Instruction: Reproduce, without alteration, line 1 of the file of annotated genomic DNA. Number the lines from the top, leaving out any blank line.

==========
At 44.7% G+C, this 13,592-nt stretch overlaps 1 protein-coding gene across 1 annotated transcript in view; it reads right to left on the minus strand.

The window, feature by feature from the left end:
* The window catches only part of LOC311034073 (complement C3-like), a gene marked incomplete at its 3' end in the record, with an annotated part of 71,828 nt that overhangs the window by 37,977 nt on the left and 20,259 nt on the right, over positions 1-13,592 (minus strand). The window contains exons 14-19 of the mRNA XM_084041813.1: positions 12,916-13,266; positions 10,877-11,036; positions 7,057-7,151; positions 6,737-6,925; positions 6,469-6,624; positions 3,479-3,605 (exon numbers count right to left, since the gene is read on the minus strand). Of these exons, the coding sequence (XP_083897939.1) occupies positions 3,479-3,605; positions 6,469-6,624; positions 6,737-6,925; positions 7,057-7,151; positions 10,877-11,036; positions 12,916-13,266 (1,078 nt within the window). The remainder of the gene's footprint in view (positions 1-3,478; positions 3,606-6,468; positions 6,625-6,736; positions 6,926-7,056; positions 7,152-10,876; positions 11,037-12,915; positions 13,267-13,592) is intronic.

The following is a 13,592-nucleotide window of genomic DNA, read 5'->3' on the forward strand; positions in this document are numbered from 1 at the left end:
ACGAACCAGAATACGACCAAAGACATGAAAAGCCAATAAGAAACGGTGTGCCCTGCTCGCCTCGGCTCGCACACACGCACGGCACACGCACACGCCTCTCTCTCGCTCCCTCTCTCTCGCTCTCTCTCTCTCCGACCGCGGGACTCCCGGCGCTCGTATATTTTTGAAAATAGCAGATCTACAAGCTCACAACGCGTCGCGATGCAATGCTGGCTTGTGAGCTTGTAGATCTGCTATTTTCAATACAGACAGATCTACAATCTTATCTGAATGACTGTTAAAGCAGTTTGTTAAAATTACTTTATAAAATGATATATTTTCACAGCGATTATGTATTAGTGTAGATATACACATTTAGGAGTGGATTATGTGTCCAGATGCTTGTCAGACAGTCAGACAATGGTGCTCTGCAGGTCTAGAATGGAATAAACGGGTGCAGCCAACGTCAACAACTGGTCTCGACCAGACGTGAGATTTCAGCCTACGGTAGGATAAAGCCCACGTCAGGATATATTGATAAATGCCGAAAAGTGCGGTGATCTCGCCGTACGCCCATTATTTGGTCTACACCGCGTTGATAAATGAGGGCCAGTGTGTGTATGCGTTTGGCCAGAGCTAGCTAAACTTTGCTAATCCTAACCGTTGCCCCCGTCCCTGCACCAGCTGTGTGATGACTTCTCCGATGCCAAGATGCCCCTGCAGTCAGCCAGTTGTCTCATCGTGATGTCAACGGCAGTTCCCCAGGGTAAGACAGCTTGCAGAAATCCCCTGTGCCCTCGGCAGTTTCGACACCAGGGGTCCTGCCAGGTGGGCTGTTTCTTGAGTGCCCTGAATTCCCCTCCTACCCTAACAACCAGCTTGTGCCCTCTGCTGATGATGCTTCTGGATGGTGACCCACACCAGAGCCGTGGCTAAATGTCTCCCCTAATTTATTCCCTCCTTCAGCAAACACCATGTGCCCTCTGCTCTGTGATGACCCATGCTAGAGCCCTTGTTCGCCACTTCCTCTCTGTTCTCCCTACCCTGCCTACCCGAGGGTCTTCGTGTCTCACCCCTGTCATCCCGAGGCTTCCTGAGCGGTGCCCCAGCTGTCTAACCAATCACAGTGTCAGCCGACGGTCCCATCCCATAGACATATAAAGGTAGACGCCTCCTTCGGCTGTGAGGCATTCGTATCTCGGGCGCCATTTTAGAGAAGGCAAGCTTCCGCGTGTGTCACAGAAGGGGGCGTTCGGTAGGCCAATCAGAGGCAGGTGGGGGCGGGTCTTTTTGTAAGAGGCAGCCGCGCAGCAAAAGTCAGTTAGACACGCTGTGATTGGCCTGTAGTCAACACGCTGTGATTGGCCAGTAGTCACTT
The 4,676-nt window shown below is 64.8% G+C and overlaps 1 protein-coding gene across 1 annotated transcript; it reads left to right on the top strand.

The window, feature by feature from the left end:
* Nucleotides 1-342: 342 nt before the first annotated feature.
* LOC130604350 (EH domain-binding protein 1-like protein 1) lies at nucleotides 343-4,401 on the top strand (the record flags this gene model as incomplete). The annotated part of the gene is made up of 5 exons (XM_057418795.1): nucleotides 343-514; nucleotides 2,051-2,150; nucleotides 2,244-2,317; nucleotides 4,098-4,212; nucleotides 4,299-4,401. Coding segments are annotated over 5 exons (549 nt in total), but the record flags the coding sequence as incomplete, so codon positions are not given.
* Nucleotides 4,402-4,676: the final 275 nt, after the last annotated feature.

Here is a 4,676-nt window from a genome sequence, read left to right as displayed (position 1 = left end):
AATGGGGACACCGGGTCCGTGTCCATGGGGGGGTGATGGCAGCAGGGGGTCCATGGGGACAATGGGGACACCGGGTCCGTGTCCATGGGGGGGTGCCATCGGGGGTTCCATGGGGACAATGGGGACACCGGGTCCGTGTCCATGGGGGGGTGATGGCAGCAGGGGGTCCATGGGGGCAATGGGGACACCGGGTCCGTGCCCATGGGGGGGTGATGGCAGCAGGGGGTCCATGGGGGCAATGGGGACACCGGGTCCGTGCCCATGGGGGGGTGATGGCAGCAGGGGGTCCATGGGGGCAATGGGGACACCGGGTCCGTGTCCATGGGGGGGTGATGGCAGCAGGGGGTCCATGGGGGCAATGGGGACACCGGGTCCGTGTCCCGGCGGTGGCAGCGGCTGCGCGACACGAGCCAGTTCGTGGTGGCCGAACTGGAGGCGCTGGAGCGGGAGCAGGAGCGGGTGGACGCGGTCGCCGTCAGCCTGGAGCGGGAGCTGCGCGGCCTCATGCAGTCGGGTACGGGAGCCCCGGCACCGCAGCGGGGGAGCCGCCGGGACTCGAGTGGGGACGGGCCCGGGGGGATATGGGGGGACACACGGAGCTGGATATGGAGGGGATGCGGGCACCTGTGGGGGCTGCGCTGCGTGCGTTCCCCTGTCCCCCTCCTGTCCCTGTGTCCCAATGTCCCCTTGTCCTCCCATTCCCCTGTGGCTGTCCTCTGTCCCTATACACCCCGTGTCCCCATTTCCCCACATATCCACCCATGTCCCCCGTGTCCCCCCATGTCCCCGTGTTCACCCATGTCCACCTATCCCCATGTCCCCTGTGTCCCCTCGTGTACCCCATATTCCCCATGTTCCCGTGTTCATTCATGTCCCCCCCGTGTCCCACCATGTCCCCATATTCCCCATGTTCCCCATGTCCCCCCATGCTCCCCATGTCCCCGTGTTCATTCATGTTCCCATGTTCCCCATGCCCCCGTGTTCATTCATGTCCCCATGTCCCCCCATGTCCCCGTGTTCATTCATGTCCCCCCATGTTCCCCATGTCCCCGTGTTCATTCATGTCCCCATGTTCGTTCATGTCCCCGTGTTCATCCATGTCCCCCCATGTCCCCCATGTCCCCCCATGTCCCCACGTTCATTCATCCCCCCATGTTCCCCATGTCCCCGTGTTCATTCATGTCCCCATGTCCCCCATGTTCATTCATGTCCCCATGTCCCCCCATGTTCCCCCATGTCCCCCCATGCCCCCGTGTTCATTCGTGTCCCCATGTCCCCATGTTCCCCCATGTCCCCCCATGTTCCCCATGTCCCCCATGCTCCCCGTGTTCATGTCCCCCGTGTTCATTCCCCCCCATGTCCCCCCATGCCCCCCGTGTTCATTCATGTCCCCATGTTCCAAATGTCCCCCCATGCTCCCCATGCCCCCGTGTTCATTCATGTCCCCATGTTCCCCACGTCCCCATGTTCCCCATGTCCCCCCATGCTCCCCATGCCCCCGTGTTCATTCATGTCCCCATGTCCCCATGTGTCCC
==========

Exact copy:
At 44.7% G+C, this 13,592-nt stretch overlaps 1 protein-coding gene across 1 annotated transcript in view; it reads right to left on the minus strand.